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2022 Credit Card Debt Statistics

Editorial Note: The content of this article is based on the author’s opinions and recommendations alone. It may not have been reviewed, approved or otherwise endorsed by the credit card issuer. This site may be compensated through a credit card issuer partnership.

Americans have an absolute mountain of credit card debt in 2022 — $841 billion, to be exact.

This credit card debt statistics page tracks Americans’ credit card use each month. We update this page regularly, looking at how much debt people have, how often they carry a balance month to month, how often they pay their credit card bills late and more.

In this post

How much credit card debt do Americans have?

Americans’ total credit card balance is $841 billion in the first quarter of 2022, according to the latest consumer debt data from the Federal Reserve Bank of New York. That’s a $15 billion drop from $856 billion in the fourth quarter of 2021.

It’s the first decrease since the first quarter of 2021. However, it’s unlikely to be the beginning of a downward trend, thanks to rampant inflation and rising interest rates.

With the decrease, Americans’ credit card debt is $86 billion below the record set in the fourth quarter of 2019, when balances stood at $927 billion.

Credit card debt in America is still high by historical standards, however. It’s also light-years above the $478 billion seen more than 20 years ago in the first quarter of 1999.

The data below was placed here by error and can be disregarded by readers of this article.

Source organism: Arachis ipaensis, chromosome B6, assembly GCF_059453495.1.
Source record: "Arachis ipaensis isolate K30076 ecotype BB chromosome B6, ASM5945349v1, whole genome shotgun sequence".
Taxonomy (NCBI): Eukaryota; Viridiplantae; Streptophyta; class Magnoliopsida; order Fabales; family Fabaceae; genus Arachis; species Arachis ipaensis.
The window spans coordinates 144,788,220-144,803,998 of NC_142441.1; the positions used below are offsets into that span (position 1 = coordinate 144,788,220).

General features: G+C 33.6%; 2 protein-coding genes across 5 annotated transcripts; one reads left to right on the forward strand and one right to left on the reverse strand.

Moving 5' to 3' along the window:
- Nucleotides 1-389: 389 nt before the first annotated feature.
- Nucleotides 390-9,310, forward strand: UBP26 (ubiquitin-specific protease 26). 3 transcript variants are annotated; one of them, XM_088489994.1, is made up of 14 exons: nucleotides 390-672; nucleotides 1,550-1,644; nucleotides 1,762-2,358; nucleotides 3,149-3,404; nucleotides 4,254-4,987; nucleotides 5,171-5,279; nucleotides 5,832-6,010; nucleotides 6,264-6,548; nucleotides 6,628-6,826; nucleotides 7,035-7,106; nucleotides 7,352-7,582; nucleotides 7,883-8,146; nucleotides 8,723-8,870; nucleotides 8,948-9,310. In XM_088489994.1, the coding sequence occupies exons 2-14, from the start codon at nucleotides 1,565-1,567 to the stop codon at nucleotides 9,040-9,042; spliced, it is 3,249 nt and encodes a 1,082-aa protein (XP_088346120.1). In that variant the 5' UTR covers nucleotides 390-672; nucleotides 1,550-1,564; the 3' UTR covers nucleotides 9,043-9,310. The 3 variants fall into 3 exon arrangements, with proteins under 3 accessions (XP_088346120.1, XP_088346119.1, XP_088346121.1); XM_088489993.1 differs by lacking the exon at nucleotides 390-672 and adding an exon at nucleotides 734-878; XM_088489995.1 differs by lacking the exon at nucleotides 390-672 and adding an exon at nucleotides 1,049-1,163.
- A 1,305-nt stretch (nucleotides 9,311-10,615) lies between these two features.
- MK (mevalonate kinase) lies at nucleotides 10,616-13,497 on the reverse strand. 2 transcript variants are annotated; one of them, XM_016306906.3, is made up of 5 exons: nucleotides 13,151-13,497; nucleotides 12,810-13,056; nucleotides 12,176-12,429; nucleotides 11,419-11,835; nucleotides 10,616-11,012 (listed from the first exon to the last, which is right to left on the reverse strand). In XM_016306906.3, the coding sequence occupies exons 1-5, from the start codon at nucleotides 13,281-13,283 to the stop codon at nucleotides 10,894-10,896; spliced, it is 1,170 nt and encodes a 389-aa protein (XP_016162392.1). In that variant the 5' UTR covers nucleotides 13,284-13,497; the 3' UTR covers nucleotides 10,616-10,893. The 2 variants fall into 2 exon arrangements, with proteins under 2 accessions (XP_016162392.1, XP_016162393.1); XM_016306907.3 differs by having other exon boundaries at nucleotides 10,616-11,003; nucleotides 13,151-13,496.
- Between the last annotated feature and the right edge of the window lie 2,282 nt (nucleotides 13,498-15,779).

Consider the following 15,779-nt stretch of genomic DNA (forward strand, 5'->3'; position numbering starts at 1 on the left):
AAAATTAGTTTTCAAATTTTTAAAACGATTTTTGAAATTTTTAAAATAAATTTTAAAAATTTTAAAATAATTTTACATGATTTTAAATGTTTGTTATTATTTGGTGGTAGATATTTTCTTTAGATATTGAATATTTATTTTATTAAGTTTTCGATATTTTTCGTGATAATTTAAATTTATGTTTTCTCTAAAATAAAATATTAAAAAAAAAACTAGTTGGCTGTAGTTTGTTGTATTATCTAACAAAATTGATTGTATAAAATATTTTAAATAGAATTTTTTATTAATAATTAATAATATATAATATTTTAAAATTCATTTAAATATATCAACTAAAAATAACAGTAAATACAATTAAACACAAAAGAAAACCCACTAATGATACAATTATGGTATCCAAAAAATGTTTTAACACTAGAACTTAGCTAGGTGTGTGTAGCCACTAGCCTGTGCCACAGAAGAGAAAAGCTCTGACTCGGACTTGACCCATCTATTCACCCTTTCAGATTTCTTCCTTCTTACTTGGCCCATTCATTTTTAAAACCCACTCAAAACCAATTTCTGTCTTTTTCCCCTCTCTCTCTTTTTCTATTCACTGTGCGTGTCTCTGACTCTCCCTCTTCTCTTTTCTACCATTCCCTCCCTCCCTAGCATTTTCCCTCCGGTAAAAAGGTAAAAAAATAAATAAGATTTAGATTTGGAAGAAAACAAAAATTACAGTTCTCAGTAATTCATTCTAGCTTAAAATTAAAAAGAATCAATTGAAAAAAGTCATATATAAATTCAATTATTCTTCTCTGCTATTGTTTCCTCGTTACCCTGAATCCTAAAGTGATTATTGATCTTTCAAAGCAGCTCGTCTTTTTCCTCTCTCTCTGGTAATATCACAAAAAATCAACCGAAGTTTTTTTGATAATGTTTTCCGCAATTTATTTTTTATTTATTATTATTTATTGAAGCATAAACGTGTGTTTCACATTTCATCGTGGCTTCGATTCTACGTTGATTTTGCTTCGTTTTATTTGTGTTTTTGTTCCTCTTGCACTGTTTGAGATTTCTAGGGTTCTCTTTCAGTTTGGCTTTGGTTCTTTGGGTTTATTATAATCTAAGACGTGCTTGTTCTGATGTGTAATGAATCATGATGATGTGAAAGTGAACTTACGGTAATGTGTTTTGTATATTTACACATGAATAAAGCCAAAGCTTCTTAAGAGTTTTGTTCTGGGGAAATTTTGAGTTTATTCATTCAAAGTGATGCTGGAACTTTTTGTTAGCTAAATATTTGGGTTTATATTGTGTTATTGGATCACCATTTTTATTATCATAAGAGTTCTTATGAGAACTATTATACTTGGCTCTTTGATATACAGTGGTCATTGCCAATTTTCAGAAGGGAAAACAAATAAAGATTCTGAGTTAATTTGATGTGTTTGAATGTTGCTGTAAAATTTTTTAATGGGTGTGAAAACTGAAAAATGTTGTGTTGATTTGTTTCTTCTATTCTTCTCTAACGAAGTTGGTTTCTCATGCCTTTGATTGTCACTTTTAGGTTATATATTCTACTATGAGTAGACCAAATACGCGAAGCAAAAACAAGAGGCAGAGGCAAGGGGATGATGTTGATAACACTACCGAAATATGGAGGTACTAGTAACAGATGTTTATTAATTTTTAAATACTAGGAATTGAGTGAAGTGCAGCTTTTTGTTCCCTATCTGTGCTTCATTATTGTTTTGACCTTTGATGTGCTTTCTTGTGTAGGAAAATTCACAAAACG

Card debt showed hockey-stick growth until the financial collapse in 2008, when balances fell from $866 billion in the fourth quarter of 2008 to $660 billion in the first quarter of 2013. But, as you can see in the chart below, the hockey stick returned.

Then, when the pandemic took hold in 2020, credit card balances plunged again — falling from $927 billion in the fourth quarter of 2019 to $770 billion in the first quarter of 2021. But — again — the hockey stick returned, thanks to an unprecedented spike in the fourth quarter of 2021.

Which states’ residents have the most credit card debt?

Credit cardholders in New Jersey have the highest average credit card debt of any state, according to LendingTree data, while those in Kentucky have the least.


LendingTree analysts reviewed anonymized January and February 2021 credit report data from more than 1 million LendingTree users to calculate these averages and create a list of states with the most debt.

Overall, the national average card debt among cardholders with unpaid balances was $6,569. That includes debt from both bank cards and retail credit cards.